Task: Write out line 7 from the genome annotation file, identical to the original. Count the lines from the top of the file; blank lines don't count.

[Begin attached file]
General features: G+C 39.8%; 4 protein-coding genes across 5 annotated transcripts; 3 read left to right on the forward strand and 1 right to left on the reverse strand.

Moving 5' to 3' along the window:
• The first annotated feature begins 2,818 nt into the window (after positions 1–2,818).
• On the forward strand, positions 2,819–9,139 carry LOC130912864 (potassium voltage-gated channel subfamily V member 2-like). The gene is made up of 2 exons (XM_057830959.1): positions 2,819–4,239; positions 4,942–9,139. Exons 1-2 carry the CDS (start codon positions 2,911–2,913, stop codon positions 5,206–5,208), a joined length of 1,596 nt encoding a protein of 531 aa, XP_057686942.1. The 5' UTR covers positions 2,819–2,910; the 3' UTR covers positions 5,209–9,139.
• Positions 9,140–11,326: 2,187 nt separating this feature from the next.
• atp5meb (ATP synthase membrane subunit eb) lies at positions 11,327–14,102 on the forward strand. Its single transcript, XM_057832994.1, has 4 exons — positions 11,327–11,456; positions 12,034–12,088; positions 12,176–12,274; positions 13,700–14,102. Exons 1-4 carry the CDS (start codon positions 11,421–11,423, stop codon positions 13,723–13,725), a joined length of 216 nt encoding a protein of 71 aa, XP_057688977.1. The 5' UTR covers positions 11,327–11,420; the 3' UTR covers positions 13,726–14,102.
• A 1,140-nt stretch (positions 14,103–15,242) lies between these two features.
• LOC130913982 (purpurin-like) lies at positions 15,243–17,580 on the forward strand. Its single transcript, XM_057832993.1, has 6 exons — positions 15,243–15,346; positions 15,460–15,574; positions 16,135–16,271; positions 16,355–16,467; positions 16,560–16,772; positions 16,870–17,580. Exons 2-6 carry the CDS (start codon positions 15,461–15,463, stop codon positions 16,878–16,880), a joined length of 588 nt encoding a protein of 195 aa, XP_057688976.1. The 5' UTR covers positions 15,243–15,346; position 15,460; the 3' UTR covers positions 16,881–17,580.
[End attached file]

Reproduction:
• A 1,140-nt stretch (positions 14,103–15,242) lies between these two features.